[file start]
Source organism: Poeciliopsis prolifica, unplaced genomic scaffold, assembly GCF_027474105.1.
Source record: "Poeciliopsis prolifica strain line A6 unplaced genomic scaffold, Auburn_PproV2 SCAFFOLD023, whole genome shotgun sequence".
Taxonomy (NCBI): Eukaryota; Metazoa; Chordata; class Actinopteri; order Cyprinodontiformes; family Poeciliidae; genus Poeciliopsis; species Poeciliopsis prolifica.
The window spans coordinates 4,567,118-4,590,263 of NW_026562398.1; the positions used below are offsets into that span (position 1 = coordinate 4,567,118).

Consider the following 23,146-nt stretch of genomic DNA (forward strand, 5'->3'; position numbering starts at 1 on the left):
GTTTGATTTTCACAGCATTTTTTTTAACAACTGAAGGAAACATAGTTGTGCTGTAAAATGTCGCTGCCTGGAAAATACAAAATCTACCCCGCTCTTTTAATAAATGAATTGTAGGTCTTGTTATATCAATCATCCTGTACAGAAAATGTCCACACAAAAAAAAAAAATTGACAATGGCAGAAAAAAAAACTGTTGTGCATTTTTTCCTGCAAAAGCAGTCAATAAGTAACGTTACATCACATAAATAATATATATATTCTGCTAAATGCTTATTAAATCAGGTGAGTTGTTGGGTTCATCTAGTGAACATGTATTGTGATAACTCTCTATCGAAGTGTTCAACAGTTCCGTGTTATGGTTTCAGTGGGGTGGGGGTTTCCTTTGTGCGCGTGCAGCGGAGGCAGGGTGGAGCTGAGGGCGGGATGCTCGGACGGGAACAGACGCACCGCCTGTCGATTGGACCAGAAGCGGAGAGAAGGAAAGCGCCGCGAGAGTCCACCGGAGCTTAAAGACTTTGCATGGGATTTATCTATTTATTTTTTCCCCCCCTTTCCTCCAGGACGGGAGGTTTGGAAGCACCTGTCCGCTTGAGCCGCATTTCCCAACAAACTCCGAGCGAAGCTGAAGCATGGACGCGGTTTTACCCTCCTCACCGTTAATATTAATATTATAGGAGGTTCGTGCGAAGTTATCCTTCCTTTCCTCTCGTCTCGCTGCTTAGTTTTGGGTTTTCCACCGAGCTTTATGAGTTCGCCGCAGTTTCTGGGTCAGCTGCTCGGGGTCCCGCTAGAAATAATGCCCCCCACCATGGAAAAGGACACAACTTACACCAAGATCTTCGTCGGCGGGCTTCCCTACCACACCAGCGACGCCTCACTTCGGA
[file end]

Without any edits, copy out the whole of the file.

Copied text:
Source organism: Poeciliopsis prolifica, unplaced genomic scaffold, assembly GCF_027474105.1.
Source record: "Poeciliopsis prolifica strain line A6 unplaced genomic scaffold, Auburn_PproV2 SCAFFOLD023, whole genome shotgun sequence".
Taxonomy (NCBI): Eukaryota; Metazoa; Chordata; class Actinopteri; order Cyprinodontiformes; family Poeciliidae; genus Poeciliopsis; species Poeciliopsis prolifica.
The window spans coordinates 4,567,118-4,590,263 of NW_026562398.1; the positions used below are offsets into that span (position 1 = coordinate 4,567,118).

Consider the following 23,146-nt stretch of genomic DNA (forward strand, 5'->3'; position numbering starts at 1 on the left):
GTTTGATTTTCACAGCATTTTTTTTAACAACTGAAGGAAACATAGTTGTGCTGTAAAATGTCGCTGCCTGGAAAATACAAAATCTACCCCGCTCTTTTAATAAATGAATTGTAGGTCTTGTTATATCAATCATCCTGTACAGAAAATGTCCACACAAAAAAAAAAAATTGACAATGGCAGAAAAAAAAACTGTTGTGCATTTTTTCCTGCAAAAGCAGTCAATAAGTAACGTTACATCACATAAATAATATATATATTCTGCTAAATGCTTATTAAATCAGGTGAGTTGTTGGGTTCATCTAGTGAACATGTATTGTGATAACTCTCTATCGAAGTGTTCAACAGTTCCGTGTTATGGTTTCAGTGGGGTGGGGGTTTCCTTTGTGCGCGTGCAGCGGAGGCAGGGTGGAGCTGAGGGCGGGATGCTCGGACGGGAACAGACGCACCGCCTGTCGATTGGACCAGAAGCGGAGAGAAGGAAAGCGCCGCGAGAGTCCACCGGAGCTTAAAGACTTTGCATGGGATTTATCTATTTATTTTTTCCCCCCCTTTCCTCCAGGACGGGAGGTTTGGAAGCACCTGTCCGCTTGAGCCGCATTTCCCAACAAACTCCGAGCGAAGCTGAAGCATGGACGCGGTTTTACCCTCCTCACCGTTAATATTAATATTATAGGAGGTTCGTGCGAAGTTATCCTTCCTTTCCTCTCGTCTCGCTGCTTAGTTTTGGGTTTTCCACCGAGCTTTATGAGTTCGCCGCAGTTTCTGGGTCAGCTGCTCGGGGTCCCGCTAGAAATAATGCCCCCCACCATGGAAAAGGACACAACTTACACCAAGATCTTCGTCGGCGGGCTTCCCTACCACACCAGCGACGCCTCACTTCGGA